Chaos and caprice in the Trump White House — still less than three weeks old — has considerably, shaken and stirred the global geopolitical order. While there was no dearth of doomsday painters even beforehand, The Donald has left America and the world breathless with his trigger-happy executive orders — unabashedly, given to a certain ‘my way or the highway’ cow boyish streak.
Pakistan, like pretty much others elsewhere, is also trying to figure out a ‘survival guide’ for at least the immediate term. What is clear — like the sceptics had then envisaged — is that the famous December call the-then President-Elect Donald Trump engaged in with Prime Minister Nawaz Sharif belongs to the past, already.
Pakistan, Trump reportedly told Sharif then, is a “fantastic” country full of “fantastic” people that he “would love” to visit as president. Sharif was described as a “terrific guy”. He was also reported to have told Sharif, “I am ready and willing to play any role that you want me to play to address and find solutions to the outstanding problems.”
It was panned by critics as one of the earliest indicators of Trump’s inexperience at diplomatic speak (even if it led to indulgent bragging in the media by excited Sharif handlers); back in Washington however, it rebounded scathingly for the former TV reality star.
With a single stroke of a pen, Trump imposed a travel ban on citizens of seven Muslim states within the first week of his astonishing ascendancy to the world’s most prized office — it has since been suspended following a federal judge’s restraining order but whose fate is still in limbo after Trump administration filed an appeal.
Predictably, the ban has raised the spectre of a similar fate awaiting Pakistani travellers (with possibly, stricter restrictions for Pakistani-Americans) after the three-month review of the executive order or down the road — depending on the turn of events.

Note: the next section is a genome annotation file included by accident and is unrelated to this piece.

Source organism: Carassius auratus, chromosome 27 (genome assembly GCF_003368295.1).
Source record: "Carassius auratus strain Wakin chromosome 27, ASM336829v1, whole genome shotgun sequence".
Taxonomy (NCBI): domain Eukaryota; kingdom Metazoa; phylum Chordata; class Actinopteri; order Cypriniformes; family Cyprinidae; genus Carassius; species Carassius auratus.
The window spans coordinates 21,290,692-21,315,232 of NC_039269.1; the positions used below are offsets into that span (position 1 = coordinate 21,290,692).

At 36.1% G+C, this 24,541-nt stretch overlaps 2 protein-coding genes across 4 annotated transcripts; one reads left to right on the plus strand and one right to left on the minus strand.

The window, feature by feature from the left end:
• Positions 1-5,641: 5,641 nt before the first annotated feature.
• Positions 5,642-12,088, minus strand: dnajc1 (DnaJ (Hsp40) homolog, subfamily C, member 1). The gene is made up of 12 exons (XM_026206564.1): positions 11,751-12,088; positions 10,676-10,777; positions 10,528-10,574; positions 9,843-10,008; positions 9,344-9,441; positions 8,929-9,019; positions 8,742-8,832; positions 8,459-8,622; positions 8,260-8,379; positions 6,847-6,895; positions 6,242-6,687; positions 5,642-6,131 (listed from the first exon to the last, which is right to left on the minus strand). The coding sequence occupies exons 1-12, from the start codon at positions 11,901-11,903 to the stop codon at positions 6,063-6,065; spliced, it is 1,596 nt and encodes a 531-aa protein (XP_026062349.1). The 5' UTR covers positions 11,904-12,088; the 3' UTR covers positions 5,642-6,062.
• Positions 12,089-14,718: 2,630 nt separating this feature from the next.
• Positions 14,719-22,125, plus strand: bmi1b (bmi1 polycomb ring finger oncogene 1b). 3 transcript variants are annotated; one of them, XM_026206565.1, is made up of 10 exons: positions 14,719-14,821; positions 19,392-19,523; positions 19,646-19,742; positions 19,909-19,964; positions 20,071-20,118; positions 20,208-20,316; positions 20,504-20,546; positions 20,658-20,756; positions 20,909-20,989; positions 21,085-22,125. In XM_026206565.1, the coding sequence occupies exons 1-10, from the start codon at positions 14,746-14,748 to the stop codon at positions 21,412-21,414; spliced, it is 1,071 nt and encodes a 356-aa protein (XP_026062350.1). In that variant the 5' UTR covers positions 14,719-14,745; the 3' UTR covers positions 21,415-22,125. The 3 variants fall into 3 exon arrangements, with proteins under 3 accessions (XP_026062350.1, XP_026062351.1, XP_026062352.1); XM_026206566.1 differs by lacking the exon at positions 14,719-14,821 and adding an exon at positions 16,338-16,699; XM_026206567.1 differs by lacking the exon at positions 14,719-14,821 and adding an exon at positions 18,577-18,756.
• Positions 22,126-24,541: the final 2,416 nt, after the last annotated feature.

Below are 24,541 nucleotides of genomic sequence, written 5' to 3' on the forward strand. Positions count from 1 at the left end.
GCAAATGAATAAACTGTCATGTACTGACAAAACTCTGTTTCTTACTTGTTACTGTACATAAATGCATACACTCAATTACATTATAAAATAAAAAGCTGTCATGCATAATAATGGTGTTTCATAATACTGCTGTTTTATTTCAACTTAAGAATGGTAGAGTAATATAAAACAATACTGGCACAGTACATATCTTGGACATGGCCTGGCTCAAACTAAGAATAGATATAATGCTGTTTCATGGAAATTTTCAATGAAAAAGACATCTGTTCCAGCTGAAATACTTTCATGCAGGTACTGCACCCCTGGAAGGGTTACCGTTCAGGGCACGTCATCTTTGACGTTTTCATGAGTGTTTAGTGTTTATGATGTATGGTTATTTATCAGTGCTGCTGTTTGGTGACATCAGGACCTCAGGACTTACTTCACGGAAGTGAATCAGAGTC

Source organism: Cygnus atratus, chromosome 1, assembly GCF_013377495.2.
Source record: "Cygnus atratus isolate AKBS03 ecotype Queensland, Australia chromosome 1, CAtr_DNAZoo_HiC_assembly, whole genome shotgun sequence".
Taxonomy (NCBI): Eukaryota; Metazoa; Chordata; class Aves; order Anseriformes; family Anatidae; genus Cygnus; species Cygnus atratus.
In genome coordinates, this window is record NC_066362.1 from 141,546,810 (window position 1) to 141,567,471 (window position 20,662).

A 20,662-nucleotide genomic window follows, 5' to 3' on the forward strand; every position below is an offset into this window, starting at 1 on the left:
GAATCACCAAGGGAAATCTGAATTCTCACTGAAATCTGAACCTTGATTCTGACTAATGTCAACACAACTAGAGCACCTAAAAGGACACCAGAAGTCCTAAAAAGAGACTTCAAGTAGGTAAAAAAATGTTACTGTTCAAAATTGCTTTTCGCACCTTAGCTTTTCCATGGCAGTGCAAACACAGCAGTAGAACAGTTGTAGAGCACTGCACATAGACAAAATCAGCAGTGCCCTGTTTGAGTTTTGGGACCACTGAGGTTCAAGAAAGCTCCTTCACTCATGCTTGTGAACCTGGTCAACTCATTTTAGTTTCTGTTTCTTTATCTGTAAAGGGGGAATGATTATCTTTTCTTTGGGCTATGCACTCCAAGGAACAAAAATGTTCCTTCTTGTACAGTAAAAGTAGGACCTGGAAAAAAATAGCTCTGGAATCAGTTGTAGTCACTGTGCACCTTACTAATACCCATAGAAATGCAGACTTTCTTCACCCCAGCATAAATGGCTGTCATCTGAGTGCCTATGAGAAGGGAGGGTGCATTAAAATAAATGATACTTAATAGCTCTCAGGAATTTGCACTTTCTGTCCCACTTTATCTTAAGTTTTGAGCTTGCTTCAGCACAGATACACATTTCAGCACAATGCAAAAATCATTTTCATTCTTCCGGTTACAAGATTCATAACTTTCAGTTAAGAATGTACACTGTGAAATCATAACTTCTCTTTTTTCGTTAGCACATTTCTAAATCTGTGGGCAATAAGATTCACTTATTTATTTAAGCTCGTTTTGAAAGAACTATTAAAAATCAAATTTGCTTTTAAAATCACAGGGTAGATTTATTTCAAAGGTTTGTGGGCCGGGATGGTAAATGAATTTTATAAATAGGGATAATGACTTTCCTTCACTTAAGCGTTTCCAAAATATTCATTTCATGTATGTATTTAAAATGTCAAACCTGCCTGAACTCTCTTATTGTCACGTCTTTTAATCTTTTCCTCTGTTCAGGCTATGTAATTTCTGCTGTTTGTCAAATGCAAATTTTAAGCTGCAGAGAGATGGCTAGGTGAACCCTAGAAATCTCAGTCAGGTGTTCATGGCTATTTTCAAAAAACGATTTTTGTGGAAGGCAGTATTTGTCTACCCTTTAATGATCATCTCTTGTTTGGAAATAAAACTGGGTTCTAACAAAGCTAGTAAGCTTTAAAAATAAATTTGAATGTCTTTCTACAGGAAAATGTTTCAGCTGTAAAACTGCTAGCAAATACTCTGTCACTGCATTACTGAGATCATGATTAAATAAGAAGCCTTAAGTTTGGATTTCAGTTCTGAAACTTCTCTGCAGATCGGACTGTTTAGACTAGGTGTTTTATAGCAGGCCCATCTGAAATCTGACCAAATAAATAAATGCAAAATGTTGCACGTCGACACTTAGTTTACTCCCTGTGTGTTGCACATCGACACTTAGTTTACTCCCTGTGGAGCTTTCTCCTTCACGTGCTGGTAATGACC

It has led to an intense debate in both the US — where according to an educated estimate, half a million Pakistan-origin residents live/stay — and Pakistan, centred on their immediate fate as well as the whole gamut of a troubled relationship.
The issue, of course, cannot be taken lightly even if the Trump administration will be hard pressed to go down the route it has with other Muslim majority states. The reason? Pakistani-Americans make a decent population of high achievers, who have contributed a great deal to America’s growth in multiple ways.
According to a Rockefellar Foundation-Aspen Institute Diaspora Program (RAD) June 2015 report, 63 percent of all Pakistani immigrants are US citizens, whose educational attainment levels are noteworthy. “A far greater share of the Pakistani first and second generations earned undergraduate degrees than the US population overall, and individuals in this population are more than twice likely to hold advance degrees. Roughly equal shares of the Pakistani diaspora and the general US population participate in the labour force, and they are likely to work in professional and managerial occupations,” it says.
RAD reveals that 23 percent of the Pakistani diaspora members, aged 25 or above, have a master’s degree, an advanced professional degree, or a PhD, compared to only 11 percent of the US population overall.